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What to know about the upheaval in Sri Lanka

Protesters demanding the resignation of Sri Lanka’s President Gotabaya Rajapaksa gather inside the compound of Sri Lanka’s Presidential Palace in Colombo on July 9. (-/AFP/Getty Images)


(Washington Post))The president of Sri Lanka agreed to step down later this month, the speaker of the country’s parliament announced, after protesters stormed the presidential home and office Saturday in a dramatic escalation of public anger over the government’s handling of a deepening economic crisis. Thousands of demonstrators descended on the presidential palace in Colombo, the capital, demanding the resignation of President Gotabaya Rajapaksa, whose family is held responsible by many for the country’s dire economic straits.

Prime Minister Ranil Wickremesinghe said Saturday he too would give up his post “to make way for an All-Party Government.” The president fled to safety Friday ahead of the protests, which saw dozens of people injured in clashes with police.

Saturday’s demonstrations were the latest in a months-long protest movement sparked by an unprecedented economic crisis in the South Asian nation. Fuel has almost run out, food prices and hunger have spiked and the country defaulted on its foreign debt repayment. The turmoil has felled the political dynasty that dominated Sri Lanka for nearly two decades.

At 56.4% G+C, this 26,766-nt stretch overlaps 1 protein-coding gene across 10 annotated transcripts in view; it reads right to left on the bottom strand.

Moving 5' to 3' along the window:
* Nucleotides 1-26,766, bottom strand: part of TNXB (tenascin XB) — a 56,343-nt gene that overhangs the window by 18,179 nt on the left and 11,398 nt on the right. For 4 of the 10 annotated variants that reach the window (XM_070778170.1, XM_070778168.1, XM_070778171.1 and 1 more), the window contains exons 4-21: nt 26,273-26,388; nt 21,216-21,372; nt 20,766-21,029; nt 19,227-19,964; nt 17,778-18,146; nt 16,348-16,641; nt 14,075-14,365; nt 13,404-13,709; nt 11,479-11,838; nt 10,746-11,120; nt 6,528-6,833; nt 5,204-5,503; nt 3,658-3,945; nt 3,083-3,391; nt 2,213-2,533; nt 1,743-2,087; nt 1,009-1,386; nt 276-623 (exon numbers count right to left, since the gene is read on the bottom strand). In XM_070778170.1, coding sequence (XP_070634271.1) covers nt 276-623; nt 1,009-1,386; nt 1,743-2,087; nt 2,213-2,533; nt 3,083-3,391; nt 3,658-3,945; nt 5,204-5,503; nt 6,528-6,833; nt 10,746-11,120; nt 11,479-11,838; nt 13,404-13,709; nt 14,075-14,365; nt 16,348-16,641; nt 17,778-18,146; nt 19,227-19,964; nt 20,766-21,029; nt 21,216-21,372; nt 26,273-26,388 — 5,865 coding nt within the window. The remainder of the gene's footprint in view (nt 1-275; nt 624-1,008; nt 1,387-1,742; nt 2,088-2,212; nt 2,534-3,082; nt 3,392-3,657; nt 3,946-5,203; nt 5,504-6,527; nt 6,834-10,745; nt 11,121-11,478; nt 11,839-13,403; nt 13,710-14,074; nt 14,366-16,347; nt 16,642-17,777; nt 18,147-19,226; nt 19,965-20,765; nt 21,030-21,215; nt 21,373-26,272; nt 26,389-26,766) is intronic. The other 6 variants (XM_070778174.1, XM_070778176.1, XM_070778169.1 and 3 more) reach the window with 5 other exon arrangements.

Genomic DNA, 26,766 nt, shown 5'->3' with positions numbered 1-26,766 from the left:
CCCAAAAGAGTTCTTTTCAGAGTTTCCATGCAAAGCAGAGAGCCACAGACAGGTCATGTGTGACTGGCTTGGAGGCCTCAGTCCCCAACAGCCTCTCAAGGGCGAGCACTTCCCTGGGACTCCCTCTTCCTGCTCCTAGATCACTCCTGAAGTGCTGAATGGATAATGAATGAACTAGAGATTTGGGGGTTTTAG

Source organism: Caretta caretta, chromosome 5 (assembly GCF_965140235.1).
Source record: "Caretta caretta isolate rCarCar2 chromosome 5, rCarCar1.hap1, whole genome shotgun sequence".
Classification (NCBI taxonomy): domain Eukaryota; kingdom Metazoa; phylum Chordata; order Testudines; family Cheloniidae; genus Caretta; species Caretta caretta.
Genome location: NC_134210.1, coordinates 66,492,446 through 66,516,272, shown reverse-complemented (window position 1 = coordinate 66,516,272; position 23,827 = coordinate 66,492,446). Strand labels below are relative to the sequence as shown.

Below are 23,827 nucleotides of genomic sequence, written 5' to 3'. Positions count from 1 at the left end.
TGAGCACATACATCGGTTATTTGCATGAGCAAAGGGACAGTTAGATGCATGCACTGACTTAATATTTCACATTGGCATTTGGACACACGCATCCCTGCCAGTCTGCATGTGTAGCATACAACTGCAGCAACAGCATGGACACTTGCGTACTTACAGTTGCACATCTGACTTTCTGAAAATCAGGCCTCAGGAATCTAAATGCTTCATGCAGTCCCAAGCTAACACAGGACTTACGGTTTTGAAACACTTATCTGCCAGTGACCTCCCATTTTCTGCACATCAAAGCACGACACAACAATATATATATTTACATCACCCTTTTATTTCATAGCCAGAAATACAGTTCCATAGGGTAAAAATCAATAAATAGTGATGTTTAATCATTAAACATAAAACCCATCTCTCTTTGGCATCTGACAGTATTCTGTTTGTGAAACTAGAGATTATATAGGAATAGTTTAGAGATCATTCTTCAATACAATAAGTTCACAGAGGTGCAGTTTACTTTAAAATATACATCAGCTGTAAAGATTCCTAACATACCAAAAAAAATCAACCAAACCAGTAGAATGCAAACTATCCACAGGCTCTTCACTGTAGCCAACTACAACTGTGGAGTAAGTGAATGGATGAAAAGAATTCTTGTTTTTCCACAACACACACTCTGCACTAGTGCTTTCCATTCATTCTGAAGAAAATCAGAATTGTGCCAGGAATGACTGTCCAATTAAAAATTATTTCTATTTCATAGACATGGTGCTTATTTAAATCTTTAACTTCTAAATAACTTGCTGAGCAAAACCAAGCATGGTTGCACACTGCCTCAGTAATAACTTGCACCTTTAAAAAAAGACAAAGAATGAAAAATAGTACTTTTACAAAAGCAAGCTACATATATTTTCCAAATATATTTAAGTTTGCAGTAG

Sri Lankan protesters storm president’s home amid economic crisis

Why are Sri Lankans protesting?

Sri Lanka is an island nation of 23 million people off the southeastern coast of India. The Rajapaksa family has exerted political sway over the country for most of the past two decades, with Mahinda Rajapaksa serving as president between 2005 and 2015 and then later as prime minister under his brother, Gotabaya. Mahinda was known for quashing the Tamil Tiger insurgency to bring Sri Lanka’s 26-year civil war to an end in 2009.
The family has experienced a dramatic fall in recent months as Sri Lanka struggles with its worst economic crisis since it gained independence in 1948, when it was called Ceylon. By early this year, food staples like rice had doubled in price from the year before. Inflation has caused hunger to worsen since then, with about 70 percent of Sri Lankan households reporting in a United Nations survey that they had cut back their food consumption. The country has been plagued by gasoline and electricity shortages.

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Nightly protests in the capital kicked off in April, with protesters calling for the Rajapaksas to leave politics. Some demonstrations turned violent. Gotabaya’s cabinet resigned, but Mahinda refused to step down. In early May, clashes broke out between Mahinda’s supporters and anti-government protesters at Temple Trees, the prime minister’s compound. Mahinda said he would resign, but the violence continued, and the army took hours to arrive. Mahinda was eventually evacuated.